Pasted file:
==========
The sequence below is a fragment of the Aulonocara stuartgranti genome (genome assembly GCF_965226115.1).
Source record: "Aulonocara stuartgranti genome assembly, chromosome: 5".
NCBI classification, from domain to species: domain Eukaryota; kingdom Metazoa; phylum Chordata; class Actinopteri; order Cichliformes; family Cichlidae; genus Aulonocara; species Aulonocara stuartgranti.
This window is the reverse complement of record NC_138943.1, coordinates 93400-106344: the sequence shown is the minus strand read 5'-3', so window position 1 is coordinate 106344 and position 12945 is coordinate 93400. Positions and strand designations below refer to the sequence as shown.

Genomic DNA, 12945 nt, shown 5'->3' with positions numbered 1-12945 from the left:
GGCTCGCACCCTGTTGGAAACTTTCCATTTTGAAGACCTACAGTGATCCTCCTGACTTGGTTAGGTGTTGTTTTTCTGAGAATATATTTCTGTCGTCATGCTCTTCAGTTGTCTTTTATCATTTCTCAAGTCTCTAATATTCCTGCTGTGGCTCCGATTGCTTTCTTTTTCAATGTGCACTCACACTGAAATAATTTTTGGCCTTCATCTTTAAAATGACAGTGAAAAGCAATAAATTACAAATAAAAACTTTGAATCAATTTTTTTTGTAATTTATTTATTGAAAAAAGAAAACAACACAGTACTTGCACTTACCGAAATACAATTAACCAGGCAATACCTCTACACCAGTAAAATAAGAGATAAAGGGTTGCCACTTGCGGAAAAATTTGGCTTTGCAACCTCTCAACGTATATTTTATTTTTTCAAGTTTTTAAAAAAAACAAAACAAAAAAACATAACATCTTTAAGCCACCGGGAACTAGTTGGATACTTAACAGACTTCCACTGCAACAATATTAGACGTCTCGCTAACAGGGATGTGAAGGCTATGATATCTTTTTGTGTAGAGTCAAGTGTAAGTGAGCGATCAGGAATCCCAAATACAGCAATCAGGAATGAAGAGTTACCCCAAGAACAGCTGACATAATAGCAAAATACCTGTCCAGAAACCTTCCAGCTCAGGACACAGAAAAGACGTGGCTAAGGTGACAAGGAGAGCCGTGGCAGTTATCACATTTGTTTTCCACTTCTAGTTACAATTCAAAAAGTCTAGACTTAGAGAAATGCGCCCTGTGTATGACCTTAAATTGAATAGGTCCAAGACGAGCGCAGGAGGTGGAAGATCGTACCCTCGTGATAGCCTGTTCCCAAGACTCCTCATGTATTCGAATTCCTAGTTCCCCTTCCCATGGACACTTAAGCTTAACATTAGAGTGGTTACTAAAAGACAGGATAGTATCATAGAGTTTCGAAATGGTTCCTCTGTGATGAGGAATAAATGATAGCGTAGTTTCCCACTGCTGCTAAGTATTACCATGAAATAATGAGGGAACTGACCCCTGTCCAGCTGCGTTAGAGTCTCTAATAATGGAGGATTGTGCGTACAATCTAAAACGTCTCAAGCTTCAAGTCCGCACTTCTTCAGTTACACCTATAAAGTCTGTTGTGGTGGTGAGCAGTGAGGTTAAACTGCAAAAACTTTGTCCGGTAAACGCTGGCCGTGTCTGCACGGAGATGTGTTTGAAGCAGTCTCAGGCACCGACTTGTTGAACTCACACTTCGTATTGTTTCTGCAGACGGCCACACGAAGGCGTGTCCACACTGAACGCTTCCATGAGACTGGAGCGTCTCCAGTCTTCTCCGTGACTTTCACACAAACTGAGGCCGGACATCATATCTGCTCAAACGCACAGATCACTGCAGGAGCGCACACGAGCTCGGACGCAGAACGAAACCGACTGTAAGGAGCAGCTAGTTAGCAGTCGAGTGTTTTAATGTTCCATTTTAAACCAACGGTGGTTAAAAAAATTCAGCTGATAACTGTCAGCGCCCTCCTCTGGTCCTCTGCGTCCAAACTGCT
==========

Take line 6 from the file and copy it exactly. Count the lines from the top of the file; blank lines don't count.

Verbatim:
GGCTCGCACCCTGTTGGAAACTTTCCATTTTGAAGACCTACAGTGATCCTCCTGACTTGGTTAGGTGTTGTTTTTCTGAGAATATATTTCTGTCGTCATGCTCTTCAGTTGTCTTTTATCATTTCTCAAGTCTCTAATATTCCTGCTGTGGCTCCGATTGCTTTCTTTTTCAATGTGCACTCACACTGAAATAATTTTTGGCCTTCATCTTTAAAATGACAGTGAAAAGCAATAAATTACAAATAAAAACTTTGAATCAATTTTTTTTGTAATTTATTTATTGAAAAAAGAAAACAACACAGTACTTGCACTTACCGAAATACAATTAACCAGGCAATACCTCTACACCAGTAAAATAAGAGATAAAGGGTTGCCACTTGCGGAAAAATTTGGCTTTGCAACCTCTCAACGTATATTTTATTTTTTCAAGTTTTTAAAAAAAACAAAACAAAAAAACATAACATCTTTAAGCCACCGGGAACTAGTTGGATACTTAACAGACTTCCACTGCAACAATATTAGACGTCTCGCTAACAGGGATGTGAAGGCTATGATATCTTTTTGTGTAGAGTCAAGTGTAAGTGAGCGATCAGGAATCCCAAATACAGCAATCAGGAATGAAGAGTTACCCCAAGAACAGCTGACATAATAGCAAAATACCTGTCCAGAAACCTTCCAGCTCAGGACACAGAAAAGACGTGGCTAAGGTGACAAGGAGAGCCGTGGCAGTTATCACATTTGTTTTCCACTTCTAGTTACAATTCAAAAAGTCTAGACTTAGAGAAATGCGCCCTGTGTATGACCTTAAATTGAATAGGTCCAAGACGAGCGCAGGAGGTGGAAGATCGTACCCTCGTGATAGCCTGTTCCCAAGACTCCTCATGTATTCGAATTCCTAGTTCCCCTTCCCATGGACACTTAAGCTTAACATTAGAGTGGTTACTAAAAGACAGGATAGTATCATAGAGTTTCGAAATGGTTCCTCTGTGATGAGGAATAAATGATAGCGTAGTTTCCCACTGCTGCTAAGTATTACCATGAAATAATGAGGGAACTGACCCCTGTCCAGCTGCGTTAGAGTCTCTAATAATGGAGGATTGTGCGTACAATCTAAAACGTCTCAAGCTTCAAGTCCGCACTTCTTCAGTTACACCTATAAAGTCTGTTGTGGTGGTGAGCAGTGAGGTTAAACTGCAAAAACTTTGTCCGGTAAACGCTGGCCGTGTCTGCACGGAGATGTGTTTGAAGCAGTCTCAGGCACCGACTTGTTGAACTCACACTTCGTATTGTTTCTGCAGACGGCCACACGAAGGCGTGTCCACACTGAACGCTTCCATGAGACTGGAGCGTCTCCAGTCTTCTCCGTGACTTTCACACAAACTGAGGCCGGACATCATATCTGCTCAAACGCACAGATCACTGCAGGAGCGCACACGAGCTCGGACGCAGAACGAAACCGACTGTAAGGAGCAGCTAGTTAGCAGTCGAGTGTTTTAATGTTCCATTTTAAACCAACGGTGGTTAAAAAAATTCAGCTGATAACTGTCAGCGCCCTCCTCTGGTCCTCTGCGTCCAAACTGCT